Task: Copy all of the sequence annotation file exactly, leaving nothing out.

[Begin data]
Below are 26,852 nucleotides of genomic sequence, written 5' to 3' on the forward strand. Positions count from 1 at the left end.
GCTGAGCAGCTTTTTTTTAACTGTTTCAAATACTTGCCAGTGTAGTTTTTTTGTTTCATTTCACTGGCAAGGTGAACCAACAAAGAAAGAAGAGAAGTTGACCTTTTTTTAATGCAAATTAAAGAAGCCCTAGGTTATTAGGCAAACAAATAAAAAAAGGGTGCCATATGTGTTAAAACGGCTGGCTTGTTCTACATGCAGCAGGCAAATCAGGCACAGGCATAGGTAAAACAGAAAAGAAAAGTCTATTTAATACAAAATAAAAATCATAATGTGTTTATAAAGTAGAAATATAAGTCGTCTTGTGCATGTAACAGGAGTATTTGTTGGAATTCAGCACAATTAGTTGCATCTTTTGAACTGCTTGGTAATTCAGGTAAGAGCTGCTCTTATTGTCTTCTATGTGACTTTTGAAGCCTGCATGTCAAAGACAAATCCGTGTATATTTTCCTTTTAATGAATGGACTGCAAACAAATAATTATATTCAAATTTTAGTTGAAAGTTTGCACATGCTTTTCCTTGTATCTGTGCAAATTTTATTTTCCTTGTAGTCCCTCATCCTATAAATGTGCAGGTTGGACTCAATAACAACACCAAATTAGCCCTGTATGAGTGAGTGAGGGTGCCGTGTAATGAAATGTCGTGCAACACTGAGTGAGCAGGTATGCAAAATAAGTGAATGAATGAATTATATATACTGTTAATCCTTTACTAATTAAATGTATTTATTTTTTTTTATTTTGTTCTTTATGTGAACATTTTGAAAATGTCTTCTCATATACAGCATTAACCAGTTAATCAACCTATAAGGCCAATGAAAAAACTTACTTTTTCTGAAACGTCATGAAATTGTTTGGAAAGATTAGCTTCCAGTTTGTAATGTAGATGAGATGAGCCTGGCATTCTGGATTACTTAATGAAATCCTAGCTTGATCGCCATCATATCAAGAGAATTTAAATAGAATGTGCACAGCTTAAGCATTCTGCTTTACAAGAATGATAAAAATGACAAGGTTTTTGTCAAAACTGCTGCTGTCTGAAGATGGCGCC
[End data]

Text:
Below are 26,852 nucleotides of genomic sequence, written 5' to 3' on the forward strand. Positions count from 1 at the left end.
GCTGAGCAGCTTTTTTTTAACTGTTTCAAATACTTGCCAGTGTAGTTTTTTTGTTTCATTTCACTGGCAAGGTGAACCAACAAAGAAAGAAGAGAAGTTGACCTTTTTTTAATGCAAATTAAAGAAGCCCTAGGTTATTAGGCAAACAAATAAAAAAAGGGTGCCATATGTGTTAAAACGGCTGGCTTGTTCTACATGCAGCAGGCAAATCAGGCACAGGCATAGGTAAAACAGAAAAGAAAAGTCTATTTAATACAAAATAAAAATCATAATGTGTTTATAAAGTAGAAATATAAGTCGTCTTGTGCATGTAACAGGAGTATTTGTTGGAATTCAGCACAATTAGTTGCATCTTTTGAACTGCTTGGTAATTCAGGTAAGAGCTGCTCTTATTGTCTTCTATGTGACTTTTGAAGCCTGCATGTCAAAGACAAATCCGTGTATATTTTCCTTTTAATGAATGGACTGCAAACAAATAATTATATTCAAATTTTAGTTGAAAGTTTGCACATGCTTTTCCTTGTATCTGTGCAAATTTTATTTTCCTTGTAGTCCCTCATCCTATAAATGTGCAGGTTGGACTCAATAACAACACCAAATTAGCCCTGTATGAGTGAGTGAGGGTGCCGTGTAATGAAATGTCGTGCAACACTGAGTGAGCAGGTATGCAAAATAAGTGAATGAATGAATTATATATACTGTTAATCCTTTACTAATTAAATGTATTTATTTTTTTTTATTTTGTTCTTTATGTGAACATTTTGAAAATGTCTTCTCATATACAGCATTAACCAGTTAATCAACCTATAAGGCCAATGAAAAAACTTACTTTTTCTGAAACGTCATGAAATTGTTTGGAAAGATTAGCTTCCAGTTTGTAATGTAGATGAGATGAGCCTGGCATTCTGGATTACTTAATGAAATCCTAGCTTGATCGCCATCATATCAAGAGAATTTAAATAGAATGTGCACAGCTTAAGCATTCTGCTTTACAAGAATGATAAAAATGACAAGGTTTTTGTCAAAACTGCTGCTGTCTGAAGATGGCGCC